The idea for this project is not that you will create an entire new set of data yourself through research as that would take too long (save that for your Master and potentially PhD thesis). Instead you should use one or multiple data-sets that are already available for you to use as the basis for your information visualization.

There are a lot of data-sets available online. The following are a selection of data-sets or portals that may provide what you need (in no particular order):

  • UN Data: The portal for all sorts of United Nations macro-scale data.
  • IATI Registry: A portal where major developmental NGOs provide information on the projects they undertake in as transparent a way as possible.
  • Natural Earth: Free raster and vector maps, including info on borders, names, and more. 
  • SEDAC: NASA’s Socio-Economic Data and Applications Center
  • European Data Portal: A portal that collects even more data from accross the Public Sector in Europe.
  • DANS: The KNAW’s (Koninklijke Nederlandse Akademie van Wetenschappen) data repository curating more than 200.000 data-sets based on (Dutch) academic research.
  • The Trans-Atlantic Slave Trade Database: A specific data-set focused on the records of 36.000 slaving voyages.
  • Connected Histories: integrated search for British history sources from 1500-1900, including Old Bailey Online, the Digital Panopticon, and many more.
  • Delpher: Over 100 million digitized Dutch newspaper pages.
  • Stanford Large Network Dataset Collection: It’s both a large collection as well as a collection of large networks! 
  • KONECT: Another network collection (also large, not all of which are large networks) from the university of Koblenz.
  • Data.World: A commercial platform that hosts a large collection of data-sets on various sources. Not all data are open, however, and a sign-up is required.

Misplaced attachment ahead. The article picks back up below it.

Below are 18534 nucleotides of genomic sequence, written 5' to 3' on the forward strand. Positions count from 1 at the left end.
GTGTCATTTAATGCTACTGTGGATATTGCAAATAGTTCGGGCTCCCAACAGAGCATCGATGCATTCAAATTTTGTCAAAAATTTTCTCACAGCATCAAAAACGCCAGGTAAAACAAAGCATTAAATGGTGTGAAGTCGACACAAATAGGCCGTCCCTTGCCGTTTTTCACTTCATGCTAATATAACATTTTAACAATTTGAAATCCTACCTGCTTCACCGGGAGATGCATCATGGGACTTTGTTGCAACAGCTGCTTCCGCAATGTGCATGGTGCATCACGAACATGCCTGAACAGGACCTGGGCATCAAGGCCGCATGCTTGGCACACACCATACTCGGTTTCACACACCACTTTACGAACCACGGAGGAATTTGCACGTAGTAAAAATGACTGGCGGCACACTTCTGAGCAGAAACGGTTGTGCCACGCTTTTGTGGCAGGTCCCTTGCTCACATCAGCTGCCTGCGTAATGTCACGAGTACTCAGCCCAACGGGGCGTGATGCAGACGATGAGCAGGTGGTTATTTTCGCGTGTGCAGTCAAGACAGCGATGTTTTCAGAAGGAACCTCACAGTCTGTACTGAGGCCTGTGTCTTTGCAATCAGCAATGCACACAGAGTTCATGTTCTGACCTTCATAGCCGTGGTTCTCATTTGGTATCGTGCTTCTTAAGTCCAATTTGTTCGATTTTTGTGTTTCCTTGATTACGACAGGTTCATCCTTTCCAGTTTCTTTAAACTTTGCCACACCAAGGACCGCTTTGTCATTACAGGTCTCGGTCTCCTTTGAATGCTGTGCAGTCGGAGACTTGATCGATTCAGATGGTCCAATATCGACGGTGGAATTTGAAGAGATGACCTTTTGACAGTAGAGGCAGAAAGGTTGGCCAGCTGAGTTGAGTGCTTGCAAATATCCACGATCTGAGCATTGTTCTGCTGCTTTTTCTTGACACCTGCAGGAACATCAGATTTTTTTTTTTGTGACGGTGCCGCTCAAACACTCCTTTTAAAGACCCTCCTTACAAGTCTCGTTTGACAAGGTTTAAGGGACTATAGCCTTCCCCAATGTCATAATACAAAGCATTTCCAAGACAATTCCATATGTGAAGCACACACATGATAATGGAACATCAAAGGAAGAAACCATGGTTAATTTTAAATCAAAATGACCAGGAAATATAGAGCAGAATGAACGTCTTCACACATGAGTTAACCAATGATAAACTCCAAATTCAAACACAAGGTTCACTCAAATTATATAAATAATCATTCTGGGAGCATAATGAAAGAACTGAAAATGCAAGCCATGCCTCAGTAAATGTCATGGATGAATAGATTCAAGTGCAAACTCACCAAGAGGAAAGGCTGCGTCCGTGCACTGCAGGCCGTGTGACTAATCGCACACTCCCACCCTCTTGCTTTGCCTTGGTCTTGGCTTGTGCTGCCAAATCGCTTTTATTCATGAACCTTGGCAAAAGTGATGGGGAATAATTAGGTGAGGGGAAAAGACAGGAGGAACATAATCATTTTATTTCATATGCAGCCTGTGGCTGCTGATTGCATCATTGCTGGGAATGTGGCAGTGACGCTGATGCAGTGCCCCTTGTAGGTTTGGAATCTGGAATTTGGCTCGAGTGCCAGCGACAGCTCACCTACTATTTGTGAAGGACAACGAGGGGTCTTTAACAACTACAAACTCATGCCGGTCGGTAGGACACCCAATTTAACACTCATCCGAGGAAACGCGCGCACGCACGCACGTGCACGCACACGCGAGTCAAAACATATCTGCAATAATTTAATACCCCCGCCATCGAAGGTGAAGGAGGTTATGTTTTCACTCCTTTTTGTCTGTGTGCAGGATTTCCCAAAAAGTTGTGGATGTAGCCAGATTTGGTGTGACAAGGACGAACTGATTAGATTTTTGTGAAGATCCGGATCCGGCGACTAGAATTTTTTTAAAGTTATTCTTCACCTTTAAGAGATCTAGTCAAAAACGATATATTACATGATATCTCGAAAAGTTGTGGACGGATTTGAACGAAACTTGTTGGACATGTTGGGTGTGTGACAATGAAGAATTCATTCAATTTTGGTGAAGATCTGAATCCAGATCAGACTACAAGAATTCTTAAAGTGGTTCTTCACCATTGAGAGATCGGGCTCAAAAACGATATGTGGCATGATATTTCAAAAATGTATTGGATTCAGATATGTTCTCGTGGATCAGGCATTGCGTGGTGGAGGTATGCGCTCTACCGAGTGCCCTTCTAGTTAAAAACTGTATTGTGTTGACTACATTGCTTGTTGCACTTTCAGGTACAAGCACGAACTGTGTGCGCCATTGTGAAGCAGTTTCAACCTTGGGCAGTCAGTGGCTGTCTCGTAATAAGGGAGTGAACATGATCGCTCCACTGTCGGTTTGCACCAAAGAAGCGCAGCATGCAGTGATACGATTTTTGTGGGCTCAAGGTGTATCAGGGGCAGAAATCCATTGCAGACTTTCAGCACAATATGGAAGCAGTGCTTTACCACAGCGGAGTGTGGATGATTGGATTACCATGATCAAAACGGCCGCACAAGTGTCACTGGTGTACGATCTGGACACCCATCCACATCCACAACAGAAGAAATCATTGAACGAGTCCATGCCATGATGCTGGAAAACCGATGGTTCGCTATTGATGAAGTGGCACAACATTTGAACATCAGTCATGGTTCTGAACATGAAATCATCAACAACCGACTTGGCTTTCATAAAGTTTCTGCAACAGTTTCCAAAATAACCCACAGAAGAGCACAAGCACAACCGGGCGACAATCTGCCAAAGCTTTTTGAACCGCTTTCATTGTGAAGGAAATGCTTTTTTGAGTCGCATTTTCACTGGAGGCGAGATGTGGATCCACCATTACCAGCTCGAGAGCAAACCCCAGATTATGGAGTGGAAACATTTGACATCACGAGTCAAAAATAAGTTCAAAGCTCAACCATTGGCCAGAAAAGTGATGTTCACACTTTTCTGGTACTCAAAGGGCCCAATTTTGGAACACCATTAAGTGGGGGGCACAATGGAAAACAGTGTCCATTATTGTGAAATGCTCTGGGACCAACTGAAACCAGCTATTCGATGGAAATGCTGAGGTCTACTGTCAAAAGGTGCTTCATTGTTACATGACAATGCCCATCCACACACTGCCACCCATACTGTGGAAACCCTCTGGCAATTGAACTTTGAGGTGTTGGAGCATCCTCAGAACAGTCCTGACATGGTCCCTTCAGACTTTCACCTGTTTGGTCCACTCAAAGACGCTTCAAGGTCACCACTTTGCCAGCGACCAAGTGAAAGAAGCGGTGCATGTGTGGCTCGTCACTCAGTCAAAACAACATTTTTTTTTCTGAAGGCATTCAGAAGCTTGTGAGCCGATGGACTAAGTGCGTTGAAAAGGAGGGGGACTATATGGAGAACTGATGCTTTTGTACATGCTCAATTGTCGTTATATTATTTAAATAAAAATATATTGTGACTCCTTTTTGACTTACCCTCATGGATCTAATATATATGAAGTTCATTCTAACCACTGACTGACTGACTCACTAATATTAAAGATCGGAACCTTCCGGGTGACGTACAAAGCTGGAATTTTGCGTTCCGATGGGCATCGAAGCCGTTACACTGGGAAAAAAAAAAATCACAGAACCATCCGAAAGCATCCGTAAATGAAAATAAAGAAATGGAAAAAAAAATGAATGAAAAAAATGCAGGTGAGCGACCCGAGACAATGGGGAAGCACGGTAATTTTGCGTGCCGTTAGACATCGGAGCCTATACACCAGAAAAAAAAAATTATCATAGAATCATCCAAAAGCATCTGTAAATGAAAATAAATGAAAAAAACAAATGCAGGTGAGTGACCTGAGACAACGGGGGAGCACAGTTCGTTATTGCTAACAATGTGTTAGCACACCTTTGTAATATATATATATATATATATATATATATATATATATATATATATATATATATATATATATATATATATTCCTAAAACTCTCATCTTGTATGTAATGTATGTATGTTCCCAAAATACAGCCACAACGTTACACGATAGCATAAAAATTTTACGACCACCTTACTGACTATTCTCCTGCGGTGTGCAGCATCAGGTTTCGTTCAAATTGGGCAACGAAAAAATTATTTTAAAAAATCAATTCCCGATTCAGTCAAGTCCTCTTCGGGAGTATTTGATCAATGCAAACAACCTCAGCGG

It is virtually impossible to keep track of all the Open Data collections or portals, let alone data-sets, out there. If you find a good one that you think should be listed here for the benefit of future participants, let me know!


Aside from the visualization you will also write a 1500 word max. report in which you will:

  • An explanation of the story you are visualizing
  • The data and design tools you used and choices you made in creating this visualization in a way that is detailed in such a way that it would in theory be able to roughly replicate the visualization.
    • do not forget to reference course literature or other sources of information where appropriate!
  • Challenges encountered during the project and opportunities you see for this or similar information visualizations
  • A project timetable, including an overview of time spent on the project and optional self-learning


You will have to hand in before 16 January 2023 9.00 AM, via Brightspace:

  • The visualization(s) you created in PDF or PNG for both parts I and II
  • Your reports for parts I and II separately


Grading will be based on the following elements:

  • Mind at work (3 points)
  • Visualization(s) (4 points)
  • Network analysis (1 points)
  • Report (2 points)